Mixed factor ANOVA demonstrated significant improvements over time on the Harter dimensions of physical appearance, F(3,78) = 19.37 (P < .001); social acceptance, F(3,78) = 2.76 (P < .05); and global self-worth, F(3,78) = 3.35 (P < .05), with no effect of condition or time × condition interaction noted. Bonferroni pairwise comparisons showed significant improvements in physical appearance self-concept from baseline to 4 months (P < .001), baseline to 12 months (P < .001), and baseline to 24 months (P < .01). Significant improvement in social acceptance self-concept was noted from baseline to 4 months (P < .05). Finally, global self-concept scores from baseline to 4 months (P < .05) and baseline to 12 months (P < .05) demonstrated significant improvements. No other scales assessing self-concept or physical appearance self-concept reached significance.
There were no significant changes observed across time on the WEL or PSEQ, measures assessing self-efficacy. Additionally, no significant correlations were observed between changes in percent overBMI or z-BMI at 24 months and dimensions of self-concept or self-efficacy.
We completed additional analyses evaluating correlations between change in percent overBMI or z-BMI at 24 months and measures of intervention compliance. No significant correlations were noted, with change in weight status at 24 months not significantly related to parent BMI change at 4 months, number of journals completed by the adolescent or by the parent, or attendance at group sessions. Parents and teens completed on average 50% of nutrition journals, whereas those who completed the program attended 81% of group sessions.
This study shows that a behavioral weight loss program can produce sustained improvements in BMI in overweight and obese adolescents through 24 months. The initial 16-week intervention was effective in reducing zBMI by –0.19 U, and follow-up at 24 months showed that this reduction was maintained. Indeed, the magnitude of improvements noted in 24-month zBMI change are consistent with other 24-month outcomes6 reported and exceed end-of-treatment outcomes3,18 reported in other intensive behavioral weight loss trials for children and teens. For instance, reductions in zBMI were noted to be twice as large as those found in a 12-month investigation comparing conventional isocaloric diet and isocalorie meal replacement diets among obese teenagers.19 The current study adds to a growing body of literature documenting modest reductions in weight status with lifestyle interventions for adolescents.4 These modest reductions in weight have yielded clinically significant improvements in systolic blood pressure, total cholesterol, triglycerides, insulin, and fasting glucose.3,19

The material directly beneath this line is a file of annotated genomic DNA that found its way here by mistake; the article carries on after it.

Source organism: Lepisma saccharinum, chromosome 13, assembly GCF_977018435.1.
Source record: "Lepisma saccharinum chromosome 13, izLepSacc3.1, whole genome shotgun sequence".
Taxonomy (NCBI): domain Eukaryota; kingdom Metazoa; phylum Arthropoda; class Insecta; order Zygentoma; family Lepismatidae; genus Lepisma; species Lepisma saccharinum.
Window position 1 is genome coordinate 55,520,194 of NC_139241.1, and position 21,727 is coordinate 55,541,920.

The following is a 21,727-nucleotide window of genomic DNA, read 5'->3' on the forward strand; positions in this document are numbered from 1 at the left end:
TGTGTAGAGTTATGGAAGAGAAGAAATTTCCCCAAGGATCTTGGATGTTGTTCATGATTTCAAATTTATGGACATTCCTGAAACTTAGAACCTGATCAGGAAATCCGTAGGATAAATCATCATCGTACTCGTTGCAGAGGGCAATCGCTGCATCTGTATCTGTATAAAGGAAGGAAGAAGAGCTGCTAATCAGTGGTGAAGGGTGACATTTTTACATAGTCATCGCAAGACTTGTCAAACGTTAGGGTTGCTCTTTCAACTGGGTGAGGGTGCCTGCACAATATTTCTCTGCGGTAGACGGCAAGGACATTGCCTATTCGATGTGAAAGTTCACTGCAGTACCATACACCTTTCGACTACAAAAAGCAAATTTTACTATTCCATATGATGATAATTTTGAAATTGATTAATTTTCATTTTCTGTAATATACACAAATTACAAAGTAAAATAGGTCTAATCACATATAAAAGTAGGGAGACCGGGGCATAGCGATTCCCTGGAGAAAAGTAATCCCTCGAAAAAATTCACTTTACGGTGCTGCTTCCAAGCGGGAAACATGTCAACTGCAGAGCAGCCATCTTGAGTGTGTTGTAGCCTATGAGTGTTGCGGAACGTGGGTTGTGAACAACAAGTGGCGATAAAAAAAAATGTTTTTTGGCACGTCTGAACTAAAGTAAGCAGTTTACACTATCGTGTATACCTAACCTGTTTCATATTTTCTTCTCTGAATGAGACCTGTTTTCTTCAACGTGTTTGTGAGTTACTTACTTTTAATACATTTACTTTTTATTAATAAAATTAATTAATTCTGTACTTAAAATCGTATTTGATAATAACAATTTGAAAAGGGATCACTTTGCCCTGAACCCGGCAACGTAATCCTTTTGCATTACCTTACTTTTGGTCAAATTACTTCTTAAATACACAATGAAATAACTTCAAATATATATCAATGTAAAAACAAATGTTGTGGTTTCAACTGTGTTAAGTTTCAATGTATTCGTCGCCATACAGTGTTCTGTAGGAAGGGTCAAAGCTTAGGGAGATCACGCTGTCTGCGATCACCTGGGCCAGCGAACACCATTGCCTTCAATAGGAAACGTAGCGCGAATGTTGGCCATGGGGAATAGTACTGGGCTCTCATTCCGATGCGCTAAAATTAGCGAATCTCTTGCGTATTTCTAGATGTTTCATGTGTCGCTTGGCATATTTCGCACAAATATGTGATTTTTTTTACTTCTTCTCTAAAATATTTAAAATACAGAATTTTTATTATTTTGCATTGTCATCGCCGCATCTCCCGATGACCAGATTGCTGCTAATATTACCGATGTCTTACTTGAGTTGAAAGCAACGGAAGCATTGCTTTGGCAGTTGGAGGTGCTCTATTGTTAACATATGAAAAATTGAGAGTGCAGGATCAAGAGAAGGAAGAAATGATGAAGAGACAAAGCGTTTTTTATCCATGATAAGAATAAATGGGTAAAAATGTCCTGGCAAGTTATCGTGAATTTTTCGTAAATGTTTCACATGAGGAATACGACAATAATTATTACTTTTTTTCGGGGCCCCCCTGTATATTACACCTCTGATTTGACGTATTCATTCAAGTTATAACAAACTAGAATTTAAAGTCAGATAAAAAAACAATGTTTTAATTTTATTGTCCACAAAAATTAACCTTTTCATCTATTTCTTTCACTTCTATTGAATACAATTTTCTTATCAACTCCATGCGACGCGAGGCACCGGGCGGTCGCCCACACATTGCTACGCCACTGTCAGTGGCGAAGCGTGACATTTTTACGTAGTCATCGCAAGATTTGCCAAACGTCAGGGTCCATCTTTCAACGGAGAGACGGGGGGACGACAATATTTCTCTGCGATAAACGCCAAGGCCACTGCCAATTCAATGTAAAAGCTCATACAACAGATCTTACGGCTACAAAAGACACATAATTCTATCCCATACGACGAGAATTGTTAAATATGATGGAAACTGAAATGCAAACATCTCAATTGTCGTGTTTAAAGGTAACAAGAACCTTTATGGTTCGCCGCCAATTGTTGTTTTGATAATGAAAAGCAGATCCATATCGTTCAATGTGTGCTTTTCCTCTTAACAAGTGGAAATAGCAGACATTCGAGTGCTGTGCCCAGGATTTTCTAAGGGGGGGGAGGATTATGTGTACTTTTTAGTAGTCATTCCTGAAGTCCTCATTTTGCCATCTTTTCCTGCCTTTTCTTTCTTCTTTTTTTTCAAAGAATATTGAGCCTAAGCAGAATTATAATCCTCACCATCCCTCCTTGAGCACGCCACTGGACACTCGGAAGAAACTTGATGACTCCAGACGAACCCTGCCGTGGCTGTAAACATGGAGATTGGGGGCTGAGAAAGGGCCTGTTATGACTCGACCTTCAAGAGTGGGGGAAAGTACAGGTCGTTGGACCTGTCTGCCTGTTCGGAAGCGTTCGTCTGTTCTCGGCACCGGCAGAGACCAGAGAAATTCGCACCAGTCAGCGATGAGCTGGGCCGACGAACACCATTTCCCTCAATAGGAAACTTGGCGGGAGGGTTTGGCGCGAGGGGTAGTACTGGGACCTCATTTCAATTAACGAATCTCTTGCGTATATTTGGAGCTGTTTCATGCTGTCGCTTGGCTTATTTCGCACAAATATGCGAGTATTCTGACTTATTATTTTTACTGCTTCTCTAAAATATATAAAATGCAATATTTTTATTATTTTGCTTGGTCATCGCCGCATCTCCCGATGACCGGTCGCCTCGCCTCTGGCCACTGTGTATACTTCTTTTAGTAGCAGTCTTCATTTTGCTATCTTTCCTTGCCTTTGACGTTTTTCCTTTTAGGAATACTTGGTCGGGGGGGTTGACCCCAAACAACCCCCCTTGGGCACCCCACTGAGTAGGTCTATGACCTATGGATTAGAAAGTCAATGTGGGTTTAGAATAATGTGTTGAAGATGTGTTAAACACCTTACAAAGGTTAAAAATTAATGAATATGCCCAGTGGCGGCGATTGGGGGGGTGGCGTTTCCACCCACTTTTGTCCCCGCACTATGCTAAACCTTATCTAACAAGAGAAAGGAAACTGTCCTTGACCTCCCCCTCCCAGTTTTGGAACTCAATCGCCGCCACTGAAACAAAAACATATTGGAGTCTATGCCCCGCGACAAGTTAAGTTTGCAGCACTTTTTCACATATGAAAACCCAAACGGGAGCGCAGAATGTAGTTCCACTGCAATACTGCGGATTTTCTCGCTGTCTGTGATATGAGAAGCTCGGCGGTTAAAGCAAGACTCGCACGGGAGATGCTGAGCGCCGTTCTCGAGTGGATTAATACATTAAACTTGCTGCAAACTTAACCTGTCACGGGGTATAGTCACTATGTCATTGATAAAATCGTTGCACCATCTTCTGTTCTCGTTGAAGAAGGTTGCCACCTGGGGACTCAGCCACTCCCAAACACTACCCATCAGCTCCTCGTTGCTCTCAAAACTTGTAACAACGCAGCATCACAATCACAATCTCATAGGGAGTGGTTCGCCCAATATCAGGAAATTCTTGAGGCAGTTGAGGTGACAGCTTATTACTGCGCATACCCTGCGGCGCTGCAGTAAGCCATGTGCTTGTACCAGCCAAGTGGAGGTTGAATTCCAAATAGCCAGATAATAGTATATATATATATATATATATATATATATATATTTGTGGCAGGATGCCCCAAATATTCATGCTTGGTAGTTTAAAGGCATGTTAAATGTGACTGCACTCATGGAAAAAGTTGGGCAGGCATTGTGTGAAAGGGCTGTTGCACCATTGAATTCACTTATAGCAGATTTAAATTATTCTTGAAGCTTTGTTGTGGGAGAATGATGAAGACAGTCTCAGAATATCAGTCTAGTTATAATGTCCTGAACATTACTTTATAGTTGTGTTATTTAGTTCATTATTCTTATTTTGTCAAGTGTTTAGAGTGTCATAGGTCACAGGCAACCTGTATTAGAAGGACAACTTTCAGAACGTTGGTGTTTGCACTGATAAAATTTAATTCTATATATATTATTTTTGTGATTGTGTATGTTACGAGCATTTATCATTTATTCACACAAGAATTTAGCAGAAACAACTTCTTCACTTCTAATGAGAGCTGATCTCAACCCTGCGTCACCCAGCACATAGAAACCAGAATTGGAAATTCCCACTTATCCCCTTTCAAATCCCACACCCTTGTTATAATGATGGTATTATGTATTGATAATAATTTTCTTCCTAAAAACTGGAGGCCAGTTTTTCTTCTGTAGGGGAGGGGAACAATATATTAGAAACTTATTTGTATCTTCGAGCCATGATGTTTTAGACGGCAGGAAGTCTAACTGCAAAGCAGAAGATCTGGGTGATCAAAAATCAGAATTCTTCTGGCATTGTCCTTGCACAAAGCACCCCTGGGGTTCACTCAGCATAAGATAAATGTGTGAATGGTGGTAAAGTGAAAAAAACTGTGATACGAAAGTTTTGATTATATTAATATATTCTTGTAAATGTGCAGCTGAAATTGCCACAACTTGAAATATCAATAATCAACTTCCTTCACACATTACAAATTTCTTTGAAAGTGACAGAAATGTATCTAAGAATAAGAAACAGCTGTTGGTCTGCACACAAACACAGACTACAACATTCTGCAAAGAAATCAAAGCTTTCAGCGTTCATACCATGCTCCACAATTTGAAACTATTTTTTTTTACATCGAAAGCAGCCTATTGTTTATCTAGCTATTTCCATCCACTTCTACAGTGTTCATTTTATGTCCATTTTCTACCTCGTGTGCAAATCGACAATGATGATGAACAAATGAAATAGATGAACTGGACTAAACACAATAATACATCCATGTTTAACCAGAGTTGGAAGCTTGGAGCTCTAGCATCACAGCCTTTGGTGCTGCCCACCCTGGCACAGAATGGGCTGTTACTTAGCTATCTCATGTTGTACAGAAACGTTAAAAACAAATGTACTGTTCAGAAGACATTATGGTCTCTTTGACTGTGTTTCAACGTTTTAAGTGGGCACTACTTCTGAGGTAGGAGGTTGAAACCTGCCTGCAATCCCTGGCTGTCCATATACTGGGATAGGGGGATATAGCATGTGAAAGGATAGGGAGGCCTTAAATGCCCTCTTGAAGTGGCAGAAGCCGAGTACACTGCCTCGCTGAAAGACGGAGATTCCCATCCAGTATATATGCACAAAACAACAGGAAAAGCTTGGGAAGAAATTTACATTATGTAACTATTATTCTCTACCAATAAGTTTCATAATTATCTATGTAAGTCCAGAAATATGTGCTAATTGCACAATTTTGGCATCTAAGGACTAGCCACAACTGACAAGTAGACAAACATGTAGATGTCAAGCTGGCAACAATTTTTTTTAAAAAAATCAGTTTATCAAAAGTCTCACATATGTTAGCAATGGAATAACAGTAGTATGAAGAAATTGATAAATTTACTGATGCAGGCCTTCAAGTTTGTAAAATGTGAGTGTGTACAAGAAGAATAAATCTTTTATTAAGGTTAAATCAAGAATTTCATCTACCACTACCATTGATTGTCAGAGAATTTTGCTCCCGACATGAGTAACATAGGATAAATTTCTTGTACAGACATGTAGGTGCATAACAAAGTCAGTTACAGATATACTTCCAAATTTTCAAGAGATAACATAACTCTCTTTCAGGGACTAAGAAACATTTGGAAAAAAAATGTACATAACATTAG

Contrary to expectation, there was no advantage observed for the peer-enhanced activity condition. Improvements in weight status were observed in both BWC interventions, with both equally effective in producing reductions in z-BMI and percent overBMI that were maintained at 24-month follow-up. As previously noted, this may have stemmed from the fact that participating in physical activity in a group setting accorded many of the same benefits related to self-concept and team building as the peer condition.10
Reductions in weight status were paralleled by improvements in multiple domains of self-concept, including physical appearance, social acceptance, and global self-concept. Of note, only improvements in physical appearance–related self-concept were retained at 24 months. As with changes in z-BMI, there was no advantage observed for the peer-enhanced condition. Although these improvements co-occurred with reductions in weight status, changes in self-concept were not related to z-BMI or percent overBMI at 24 months. The lack of association suggests that participation in a weight loss program confers benefits on self-concept that are independent of the changes in weight, such as other perceived improvements to physical appearance or greater acceptance of physical appearance. Previous research has demonstrated a positive association between increases in physical activity and dimensions of self-concept,20 suggesting that change in variables such as physical activity should not be overlooked.
Although improvements in self-concept were observed, there were no changes in self-efficacy for eating behaviors or self-efficacy for physical activity in adolescents participating in either treatment condition, and self-efficacy was unrelated to weight loss. These results differ from previous findings in adult weight control studies, but confirm findings from a previous study with adolescents.21 It is possible that the measures used to assess self-efficacy related to weight control behaviors did not “translate” well to an adolescent sample, or that adolescents may overestimate their efficacy at the outset. Alternatively, it is also possible that the dimension of physical activity self-efficacy may have little influence on variables such as weight loss if overweight teens have not learned to place significant value on physical activity and the role it can have in improving their health and well-being.